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SBA expands access to business loans

In its ongoing efforts to open new opportunities for entrepreneurs in underserved communities, the Small Business Administration (SBA) is expanding its lending programs. The new rules are designed to broaden access to SBA loans for minority-, veteran, and women-owned businesses.

What are the New SBA Rule Changes?

The SBA announced two rule changes in April 2023 that will impact several loan programs. The first, published on April 10, affects SBA affiliations and lending criteria. The second, posted on April 12, updates the moratorium on licensing new Small Business Lending Company (SBLC) licenses.

The objective of the new SBA rules is to increase access to loans for businesses in underserved communities that are typically declined because they can’t meet strict credit requirements. The rule changes, which took effect in May 2023, seek to achieve this objective by:

  • Increasing the number of lenders processing SBA loans
  • Enabling more businesses to qualify for loans using looser credit standards
  • Simplifying the loan process to improve the experience for lenders and businesses

Expanding the Number of SBA Lenders

The SBA designates certain banks as qualified SBA lenders. In addition, it extends that designation to a limited number of Small Business Lending Companies (SBLC), which are non-depository institutions. Before the new rule, institutions seeking to become an SBLC had to purchase one of only 14 licenses available from the SBA from an existing licensee, who then had to leave the program. Under the new rule, the SBA has lifted the 14-license cap to allow additional companies to apply.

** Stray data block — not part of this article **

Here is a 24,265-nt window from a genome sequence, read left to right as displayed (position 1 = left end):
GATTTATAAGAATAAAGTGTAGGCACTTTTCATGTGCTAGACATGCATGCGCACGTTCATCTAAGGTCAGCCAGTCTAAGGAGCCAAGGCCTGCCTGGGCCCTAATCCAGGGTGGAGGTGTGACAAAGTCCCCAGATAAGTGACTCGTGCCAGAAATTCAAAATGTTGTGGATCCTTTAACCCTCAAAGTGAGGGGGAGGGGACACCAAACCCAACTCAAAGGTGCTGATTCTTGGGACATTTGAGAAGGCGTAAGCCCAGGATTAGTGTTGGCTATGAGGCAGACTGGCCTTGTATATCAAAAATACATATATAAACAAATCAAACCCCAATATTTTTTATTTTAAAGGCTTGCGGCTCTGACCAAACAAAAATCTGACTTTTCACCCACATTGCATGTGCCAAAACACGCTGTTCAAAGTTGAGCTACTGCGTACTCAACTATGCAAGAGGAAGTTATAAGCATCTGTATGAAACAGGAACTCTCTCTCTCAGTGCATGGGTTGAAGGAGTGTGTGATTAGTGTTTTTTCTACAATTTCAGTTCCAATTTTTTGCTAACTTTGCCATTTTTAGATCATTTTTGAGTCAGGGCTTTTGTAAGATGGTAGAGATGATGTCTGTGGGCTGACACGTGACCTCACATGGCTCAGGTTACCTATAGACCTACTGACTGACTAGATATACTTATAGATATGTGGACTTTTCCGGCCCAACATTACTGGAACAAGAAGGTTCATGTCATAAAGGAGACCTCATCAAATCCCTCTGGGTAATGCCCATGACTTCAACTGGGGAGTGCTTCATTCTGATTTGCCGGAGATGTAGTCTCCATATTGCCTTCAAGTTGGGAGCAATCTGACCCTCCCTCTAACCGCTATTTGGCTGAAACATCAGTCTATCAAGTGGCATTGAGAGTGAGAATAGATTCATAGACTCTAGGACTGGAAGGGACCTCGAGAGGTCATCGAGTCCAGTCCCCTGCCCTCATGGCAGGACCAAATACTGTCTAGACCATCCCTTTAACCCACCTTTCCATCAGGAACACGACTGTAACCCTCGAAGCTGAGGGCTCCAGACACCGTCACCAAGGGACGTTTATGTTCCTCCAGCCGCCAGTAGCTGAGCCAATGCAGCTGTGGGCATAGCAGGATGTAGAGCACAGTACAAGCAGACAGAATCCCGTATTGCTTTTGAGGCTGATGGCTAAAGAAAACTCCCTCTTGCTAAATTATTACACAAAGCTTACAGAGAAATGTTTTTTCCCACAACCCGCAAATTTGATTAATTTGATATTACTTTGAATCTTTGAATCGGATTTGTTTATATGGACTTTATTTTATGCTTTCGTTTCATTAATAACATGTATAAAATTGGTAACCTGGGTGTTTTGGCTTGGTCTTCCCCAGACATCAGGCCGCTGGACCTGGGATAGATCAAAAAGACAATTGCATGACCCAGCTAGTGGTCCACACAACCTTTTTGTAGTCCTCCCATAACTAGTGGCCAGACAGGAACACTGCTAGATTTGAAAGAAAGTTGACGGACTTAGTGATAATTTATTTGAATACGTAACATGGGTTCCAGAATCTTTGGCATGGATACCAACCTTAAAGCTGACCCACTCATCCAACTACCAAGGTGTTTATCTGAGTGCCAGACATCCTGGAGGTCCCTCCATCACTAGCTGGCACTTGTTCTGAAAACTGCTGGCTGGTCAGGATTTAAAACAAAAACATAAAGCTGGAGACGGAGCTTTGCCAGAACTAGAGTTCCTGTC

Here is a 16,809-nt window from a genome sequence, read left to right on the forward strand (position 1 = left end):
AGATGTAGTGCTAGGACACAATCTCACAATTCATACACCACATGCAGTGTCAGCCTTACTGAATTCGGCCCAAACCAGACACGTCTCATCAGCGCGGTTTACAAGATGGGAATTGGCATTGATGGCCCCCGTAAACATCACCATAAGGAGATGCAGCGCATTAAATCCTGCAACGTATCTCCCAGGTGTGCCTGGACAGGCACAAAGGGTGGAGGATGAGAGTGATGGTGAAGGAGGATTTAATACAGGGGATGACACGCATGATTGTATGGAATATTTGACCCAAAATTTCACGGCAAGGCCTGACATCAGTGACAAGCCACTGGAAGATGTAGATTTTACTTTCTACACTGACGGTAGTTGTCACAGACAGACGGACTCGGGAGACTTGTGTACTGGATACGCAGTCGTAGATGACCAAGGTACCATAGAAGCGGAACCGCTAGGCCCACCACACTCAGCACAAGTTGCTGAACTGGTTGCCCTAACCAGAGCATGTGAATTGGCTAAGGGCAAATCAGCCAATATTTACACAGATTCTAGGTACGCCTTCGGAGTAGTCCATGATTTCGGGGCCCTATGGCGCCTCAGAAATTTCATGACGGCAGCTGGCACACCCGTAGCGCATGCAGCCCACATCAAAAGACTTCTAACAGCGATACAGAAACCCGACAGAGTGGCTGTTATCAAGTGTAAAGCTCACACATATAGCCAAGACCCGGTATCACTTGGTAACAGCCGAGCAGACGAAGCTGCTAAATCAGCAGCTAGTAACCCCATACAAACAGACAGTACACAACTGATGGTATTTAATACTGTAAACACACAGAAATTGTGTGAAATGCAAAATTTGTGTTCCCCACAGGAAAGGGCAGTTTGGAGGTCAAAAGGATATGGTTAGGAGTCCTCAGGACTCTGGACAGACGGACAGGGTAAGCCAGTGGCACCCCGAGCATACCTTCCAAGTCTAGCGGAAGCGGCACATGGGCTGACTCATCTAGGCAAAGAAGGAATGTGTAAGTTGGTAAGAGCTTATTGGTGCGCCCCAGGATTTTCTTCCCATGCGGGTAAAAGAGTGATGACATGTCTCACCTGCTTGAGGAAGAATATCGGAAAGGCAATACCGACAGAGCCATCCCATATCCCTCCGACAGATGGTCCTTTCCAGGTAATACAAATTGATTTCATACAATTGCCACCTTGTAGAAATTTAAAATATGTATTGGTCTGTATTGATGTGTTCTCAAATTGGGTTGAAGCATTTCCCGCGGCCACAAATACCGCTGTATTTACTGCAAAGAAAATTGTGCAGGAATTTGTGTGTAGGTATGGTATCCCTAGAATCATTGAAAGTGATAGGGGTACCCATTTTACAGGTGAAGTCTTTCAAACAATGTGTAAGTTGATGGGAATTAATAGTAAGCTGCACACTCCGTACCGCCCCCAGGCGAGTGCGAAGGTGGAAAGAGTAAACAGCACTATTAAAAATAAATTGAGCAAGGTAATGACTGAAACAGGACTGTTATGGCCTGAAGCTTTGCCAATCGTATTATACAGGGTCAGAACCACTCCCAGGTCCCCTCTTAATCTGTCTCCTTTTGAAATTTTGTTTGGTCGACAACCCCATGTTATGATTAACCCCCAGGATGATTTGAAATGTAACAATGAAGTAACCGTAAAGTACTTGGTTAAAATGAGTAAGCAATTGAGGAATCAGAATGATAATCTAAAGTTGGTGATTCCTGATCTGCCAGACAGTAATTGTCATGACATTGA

Expanding the Community Advantage Program

Prior to the new rule, the SBA licensed specific for-profit and nonprofit lenders for its Community Advantage program to provide SBA loans to businesses in underserved markets. However, this program was a temporary pilot program due to end in 2024.

The SBA has created a new, permanent SBLC license for Community Advantage lenders, consisting only of nonprofits and mission-focused companies, targeting underserved markets, such as veteran- and women-owned businesses, startups, and businesses in rural and low-income communities.

Fewer Credit Requirements for 7(a) and 504 Loans

Previously, businesses had to meet the SBA’s strict credit requirements to qualify for an SBA loan. The SBA has now reduced the number of credit-qualifying factors from nine to just three. The original nine factors included:

  • Ability to make loan repayments
  • Character and credit history
  • Collateral
  • Experience
  • Invested equity
  • Past and future business financial statements
  • Potential that the business will succeed
  • Strength of the business

Under the new credit criteria, the SBA will only consider the following three factors:

  • Credit score or history
  • Earnings or cash flow of the business
  • Collateral

The streamlined criteria should result in more businesses qualifying for a loan using these objective factors rather than relying on more subjective factors such as character.

Bottom Line

The new rules and regulations increasing the availability of lenders to target underserved markets, expanding and making permanent the Community Advantage program, and loosening the lending criteria are expected to substantially increase the number of businesses qualifying for SBA 7(a) and 504 loans. This new influx of capital to underserved markets has the potential to boost economic growth in low-income and rural communities while launching a new generation of entrepreneurs.


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